Cindy Marriott’s exciting new brand – NZ Farm Girl - is as homegrown as it gets, hailing from Tinui, deep in the Wairarapa countryside.

And it comes with an empowering message for country girls and ‘townies’ alike. It was while working at Battle Hill Farm Park, where husband Andy was the ranger, that Cindy Marriott got her inspiration. Her two daughters Samantha, then 4, and Charlize, 2, were in the thick of it in the paddocks, helping out as usual. And Cindy could see it wasn’t going to be too long before another set of clothes would be falling apart from all the wear and tear.

Where were the warm, durable clothes for active young girls like her daughters? And could you get something that wasn’t either pink and ‘over-the-top girlie’ or khaki green and camp-patterned? With no obvious answers, Cindy decided to solve the problem herself and the idea for NZ Farm Girl clothing brand was born. “I wanted to create clothes that were stylish and feminine but also functional and  comfortable to wear – things that stand the test of time rather than being dictated by fashion trends,” says Cindy.

That was nine years ago, and the couple now leases a 280ha sheep and beef farm at Tinui, 40 km east of Masterton. Cindy put the wheels in motion last year by enrolling in the Certificate in Small Business Management course where she got positive feedback, especially from course tutor Jeanette Hall who has remained a mentor. With her online shop up and running, she’s in what she describes as a “testing the water” phase, showcasing her merchandise at rural fairs, equestrian events and even dog trials. Next up is Equidays, a major event on the equine calendar, to be held at Mystery Creek Events Centre, Hamilton, in October.

Working with Wellington-based companies Umsiko and James Battlefield, she’s developed a range of T-shirts, hoodies, caps and beanies, and her accessories line features branded drink bottles, enamel cups, note books and pens. She’ll soon be introducing cargo pants, overalls, shirts and polos, which are proudly made in NZ. Although specifically targeted for country girls aged four to 12, the range is also proving popular with ‘townies’ and adults. “I went to the dog trials at Tinui and got a lot of enquiries from women there who were keen to wear the T-shirts, so I had to swing into getting adult sizes made.”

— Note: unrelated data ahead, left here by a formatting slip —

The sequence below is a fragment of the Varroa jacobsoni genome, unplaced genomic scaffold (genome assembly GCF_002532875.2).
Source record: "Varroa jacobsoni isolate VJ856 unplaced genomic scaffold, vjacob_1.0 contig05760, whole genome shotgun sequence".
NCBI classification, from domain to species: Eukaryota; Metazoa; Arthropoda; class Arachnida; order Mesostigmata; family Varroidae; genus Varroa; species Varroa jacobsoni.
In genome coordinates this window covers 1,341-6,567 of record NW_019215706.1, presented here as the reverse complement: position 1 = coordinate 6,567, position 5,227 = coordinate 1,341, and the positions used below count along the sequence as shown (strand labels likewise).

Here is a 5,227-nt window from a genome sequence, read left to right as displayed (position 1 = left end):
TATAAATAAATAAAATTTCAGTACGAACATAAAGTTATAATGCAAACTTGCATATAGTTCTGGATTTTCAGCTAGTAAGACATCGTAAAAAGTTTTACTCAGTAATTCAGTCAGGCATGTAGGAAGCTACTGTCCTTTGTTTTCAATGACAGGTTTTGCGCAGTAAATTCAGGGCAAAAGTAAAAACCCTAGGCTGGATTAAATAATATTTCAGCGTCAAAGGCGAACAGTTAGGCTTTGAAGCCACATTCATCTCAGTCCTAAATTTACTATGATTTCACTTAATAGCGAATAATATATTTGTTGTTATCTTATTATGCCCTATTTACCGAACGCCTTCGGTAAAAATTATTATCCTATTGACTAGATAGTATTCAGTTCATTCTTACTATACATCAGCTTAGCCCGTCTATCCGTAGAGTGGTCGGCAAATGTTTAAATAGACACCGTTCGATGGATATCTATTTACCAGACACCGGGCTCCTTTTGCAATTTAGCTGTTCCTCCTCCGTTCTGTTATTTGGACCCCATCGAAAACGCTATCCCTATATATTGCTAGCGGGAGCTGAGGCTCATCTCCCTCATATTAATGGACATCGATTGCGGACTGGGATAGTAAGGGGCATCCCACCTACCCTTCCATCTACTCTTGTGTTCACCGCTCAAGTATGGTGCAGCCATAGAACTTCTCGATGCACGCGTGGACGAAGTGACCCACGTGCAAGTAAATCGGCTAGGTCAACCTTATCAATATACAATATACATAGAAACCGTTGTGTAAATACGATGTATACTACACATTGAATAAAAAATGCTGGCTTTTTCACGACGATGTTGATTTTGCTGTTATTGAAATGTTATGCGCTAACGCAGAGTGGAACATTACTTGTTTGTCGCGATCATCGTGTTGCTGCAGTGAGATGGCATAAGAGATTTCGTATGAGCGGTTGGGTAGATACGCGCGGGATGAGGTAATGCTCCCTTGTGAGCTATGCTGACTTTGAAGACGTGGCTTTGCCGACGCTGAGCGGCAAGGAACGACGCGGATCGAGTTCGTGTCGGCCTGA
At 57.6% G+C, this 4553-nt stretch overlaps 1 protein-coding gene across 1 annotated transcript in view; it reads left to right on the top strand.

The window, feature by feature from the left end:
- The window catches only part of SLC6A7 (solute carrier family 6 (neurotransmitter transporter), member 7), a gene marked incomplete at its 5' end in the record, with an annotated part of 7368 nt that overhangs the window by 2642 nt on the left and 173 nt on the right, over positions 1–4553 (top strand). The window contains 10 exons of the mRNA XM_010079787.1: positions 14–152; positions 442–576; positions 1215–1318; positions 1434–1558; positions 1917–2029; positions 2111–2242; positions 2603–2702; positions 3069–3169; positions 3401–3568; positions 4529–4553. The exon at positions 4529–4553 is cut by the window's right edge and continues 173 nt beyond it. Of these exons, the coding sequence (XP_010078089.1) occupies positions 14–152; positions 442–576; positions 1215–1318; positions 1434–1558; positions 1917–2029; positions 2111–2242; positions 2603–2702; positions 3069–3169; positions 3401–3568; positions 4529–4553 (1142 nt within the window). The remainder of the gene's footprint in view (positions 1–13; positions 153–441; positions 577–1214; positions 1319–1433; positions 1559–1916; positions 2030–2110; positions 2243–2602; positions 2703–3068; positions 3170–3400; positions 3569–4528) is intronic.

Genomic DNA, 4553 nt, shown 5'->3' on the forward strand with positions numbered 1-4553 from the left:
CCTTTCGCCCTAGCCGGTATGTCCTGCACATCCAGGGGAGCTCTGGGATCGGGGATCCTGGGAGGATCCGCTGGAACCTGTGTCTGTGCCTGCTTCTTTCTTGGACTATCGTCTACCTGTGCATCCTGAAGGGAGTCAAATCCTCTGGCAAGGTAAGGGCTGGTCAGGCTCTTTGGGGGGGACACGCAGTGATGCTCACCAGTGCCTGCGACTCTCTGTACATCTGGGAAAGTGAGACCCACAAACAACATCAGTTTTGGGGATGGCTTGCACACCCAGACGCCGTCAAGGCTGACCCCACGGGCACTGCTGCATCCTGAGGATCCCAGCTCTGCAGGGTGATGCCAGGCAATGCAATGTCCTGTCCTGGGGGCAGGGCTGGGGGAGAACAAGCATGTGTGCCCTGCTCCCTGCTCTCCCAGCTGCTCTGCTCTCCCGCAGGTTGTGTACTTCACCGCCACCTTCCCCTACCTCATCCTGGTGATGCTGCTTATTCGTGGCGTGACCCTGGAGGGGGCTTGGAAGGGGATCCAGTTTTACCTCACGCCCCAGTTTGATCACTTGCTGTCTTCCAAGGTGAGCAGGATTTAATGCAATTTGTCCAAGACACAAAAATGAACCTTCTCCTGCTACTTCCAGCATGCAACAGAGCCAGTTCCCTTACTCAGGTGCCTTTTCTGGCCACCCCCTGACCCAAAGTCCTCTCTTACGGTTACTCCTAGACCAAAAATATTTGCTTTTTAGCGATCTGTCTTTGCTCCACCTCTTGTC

At Thorndon Fair, the T-shirts also proved popular with tourists. “They like the fact that the range reflects New Zealand and our farming heritage and culture, and horse lovers and the equestrian community who connect with the logo and the country theme,” she says.

Cindy feels a good part of her early success is due to her daughters and their friends being involved early on - giving their feedback on the range and putting the gear through its paces in the field. “All our clothing is ‘farm-tested’ by girls for girls!” says Cindy.

Samantha and her friends also embody what the NZ Farm Girl brand is all about. From an early age they’ve been helping their parents with mustering, shearing, docking, and caring for the animals. In July, Samantha alongside her two Tinui teammates Maddie Taylor and Georgia Higinbottom, won top honours in the AgriKidsNZ grand final in Timaru.  Months of study, training and fundraising went into the event, which runs alongside the prestigious FMG Young Farmer of the Year. No room for frills and flounces here, the trio built a bookshelf, judged different classes of stock and connected a fuel pump - among other challenges - wearing their NZ Farm Girl hoodies throughout. “The girls have been raised with the idea that ‘girls can do anything’, and they really do!” says Cindy.

Horses are another passion and it was a thrill when Vicki Wilson of Keeping Up With The Kaimanawas fame wore a NZFG T-shirt at the CopRice Showtym Camp in Masterton in March, which the girls also attended. The family’s farming skills were learnt on the job, and their connection to Wairarapa started with the couple getting married here. Andy started out as a qualified builder but he always had a hankering to get out on the land. Working at Battle Hill Farm Park reinforced this.  “It was ‘full immersion’ but it’s felt right ever since,” says Cindy. They bought Burgundy Cottage in Martinborough as a holiday escape, so when a farming job came up in the Wairarapa they were already familiar with the region. Cindy now runs the cottage as a homestay alongside developing her business and a part time job in Tinui.

She has her sights set on NZ Farm Girl becoming a nationally recognised brand and, from years of working on the land and raising a family (she’s also mum to six-year-old Ben) she is not afraid of the hard yards it will take to get there. But if the response so far is anything to go by, she’s onto a good thing. And of course it helps that she’s got her own very proud ‘NZ Farm girls’ by her side.


Kylie Meredith Photography